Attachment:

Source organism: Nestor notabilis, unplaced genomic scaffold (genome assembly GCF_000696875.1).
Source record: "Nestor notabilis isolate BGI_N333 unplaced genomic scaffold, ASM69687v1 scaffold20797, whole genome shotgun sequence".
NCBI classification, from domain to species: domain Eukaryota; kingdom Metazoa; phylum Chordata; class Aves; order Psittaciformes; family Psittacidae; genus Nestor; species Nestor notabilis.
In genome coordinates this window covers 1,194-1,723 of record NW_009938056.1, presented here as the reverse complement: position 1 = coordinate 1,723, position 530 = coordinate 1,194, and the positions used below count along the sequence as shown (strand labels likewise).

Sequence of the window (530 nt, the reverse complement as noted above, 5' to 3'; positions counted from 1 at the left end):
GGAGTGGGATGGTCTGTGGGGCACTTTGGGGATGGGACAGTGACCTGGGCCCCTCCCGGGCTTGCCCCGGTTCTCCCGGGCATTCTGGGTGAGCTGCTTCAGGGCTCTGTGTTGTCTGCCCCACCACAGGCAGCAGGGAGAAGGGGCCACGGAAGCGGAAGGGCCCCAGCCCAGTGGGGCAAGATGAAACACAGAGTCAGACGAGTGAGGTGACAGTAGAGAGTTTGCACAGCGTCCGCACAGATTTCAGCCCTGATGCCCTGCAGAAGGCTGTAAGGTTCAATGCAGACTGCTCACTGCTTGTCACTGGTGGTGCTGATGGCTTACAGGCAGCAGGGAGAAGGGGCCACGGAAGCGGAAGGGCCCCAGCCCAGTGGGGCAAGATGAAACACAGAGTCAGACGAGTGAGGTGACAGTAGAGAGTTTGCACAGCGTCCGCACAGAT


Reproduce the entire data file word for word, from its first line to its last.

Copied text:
Source organism: Nestor notabilis, unplaced genomic scaffold (genome assembly GCF_000696875.1).
Source record: "Nestor notabilis isolate BGI_N333 unplaced genomic scaffold, ASM69687v1 scaffold20797, whole genome shotgun sequence".
NCBI classification, from domain to species: domain Eukaryota; kingdom Metazoa; phylum Chordata; class Aves; order Psittaciformes; family Psittacidae; genus Nestor; species Nestor notabilis.
In genome coordinates this window covers 1,194-1,723 of record NW_009938056.1, presented here as the reverse complement: position 1 = coordinate 1,723, position 530 = coordinate 1,194, and the positions used below count along the sequence as shown (strand labels likewise).

Sequence of the window (530 nt, the reverse complement as noted above, 5' to 3'; positions counted from 1 at the left end):
GGAGTGGGATGGTCTGTGGGGCACTTTGGGGATGGGACAGTGACCTGGGCCCCTCCCGGGCTTGCCCCGGTTCTCCCGGGCATTCTGGGTGAGCTGCTTCAGGGCTCTGTGTTGTCTGCCCCACCACAGGCAGCAGGGAGAAGGGGCCACGGAAGCGGAAGGGCCCCAGCCCAGTGGGGCAAGATGAAACACAGAGTCAGACGAGTGAGGTGACAGTAGAGAGTTTGCACAGCGTCCGCACAGATTTCAGCCCTGATGCCCTGCAGAAGGCTGTAAGGTTCAATGCAGACTGCTCACTGCTTGTCACTGGTGGTGCTGATGGCTTACAGGCAGCAGGGAGAAGGGGCCACGGAAGCGGAAGGGCCCCAGCCCAGTGGGGCAAGATGAAACACAGAGTCAGACGAGTGAGGTGACAGTAGAGAGTTTGCACAGCGTCCGCACAGAT